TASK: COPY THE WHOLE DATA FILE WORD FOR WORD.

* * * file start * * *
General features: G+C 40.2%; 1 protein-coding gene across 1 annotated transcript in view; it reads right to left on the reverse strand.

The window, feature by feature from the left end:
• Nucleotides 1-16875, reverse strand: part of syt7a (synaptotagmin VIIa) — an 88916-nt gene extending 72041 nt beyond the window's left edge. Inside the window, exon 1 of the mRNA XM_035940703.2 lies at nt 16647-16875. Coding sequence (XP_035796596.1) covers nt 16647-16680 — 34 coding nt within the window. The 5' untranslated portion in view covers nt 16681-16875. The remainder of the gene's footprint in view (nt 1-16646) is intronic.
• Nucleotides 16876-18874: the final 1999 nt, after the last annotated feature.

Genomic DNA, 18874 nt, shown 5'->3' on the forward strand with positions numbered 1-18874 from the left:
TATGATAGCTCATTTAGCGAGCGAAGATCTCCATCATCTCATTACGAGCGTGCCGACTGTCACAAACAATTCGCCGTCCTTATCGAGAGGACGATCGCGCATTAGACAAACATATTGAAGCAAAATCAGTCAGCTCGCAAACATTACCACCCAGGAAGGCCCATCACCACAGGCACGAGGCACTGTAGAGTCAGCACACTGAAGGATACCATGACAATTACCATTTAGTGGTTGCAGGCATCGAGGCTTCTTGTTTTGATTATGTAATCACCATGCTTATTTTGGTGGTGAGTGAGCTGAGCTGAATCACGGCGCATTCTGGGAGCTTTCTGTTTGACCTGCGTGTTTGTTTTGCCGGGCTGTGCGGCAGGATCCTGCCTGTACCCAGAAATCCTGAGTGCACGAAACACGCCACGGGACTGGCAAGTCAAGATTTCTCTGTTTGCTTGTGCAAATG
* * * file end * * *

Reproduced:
General features: G+C 40.2%; 1 protein-coding gene across 1 annotated transcript in view; it reads right to left on the reverse strand.

The window, feature by feature from the left end:
• Nucleotides 1-16875, reverse strand: part of syt7a (synaptotagmin VIIa) — an 88916-nt gene extending 72041 nt beyond the window's left edge. Inside the window, exon 1 of the mRNA XM_035940703.2 lies at nt 16647-16875. Coding sequence (XP_035796596.1) covers nt 16647-16680 — 34 coding nt within the window. The 5' untranslated portion in view covers nt 16681-16875. The remainder of the gene's footprint in view (nt 1-16646) is intronic.
• Nucleotides 16876-18874: the final 1999 nt, after the last annotated feature.

Genomic DNA, 18874 nt, shown 5'->3' on the forward strand with positions numbered 1-18874 from the left:
TATGATAGCTCATTTAGCGAGCGAAGATCTCCATCATCTCATTACGAGCGTGCCGACTGTCACAAACAATTCGCCGTCCTTATCGAGAGGACGATCGCGCATTAGACAAACATATTGAAGCAAAATCAGTCAGCTCGCAAACATTACCACCCAGGAAGGCCCATCACCACAGGCACGAGGCACTGTAGAGTCAGCACACTGAAGGATACCATGACAATTACCATTTAGTGGTTGCAGGCATCGAGGCTTCTTGTTTTGATTATGTAATCACCATGCTTATTTTGGTGGTGAGTGAGCTGAGCTGAATCACGGCGCATTCTGGGAGCTTTCTGTTTGACCTGCGTGTTTGTTTTGCCGGGCTGTGCGGCAGGATCCTGCCTGTACCCAGAAATCCTGAGTGCACGAAACACGCCACGGGACTGGCAAGTCAAGATTTCTCTGTTTGCTTGTGCAAATG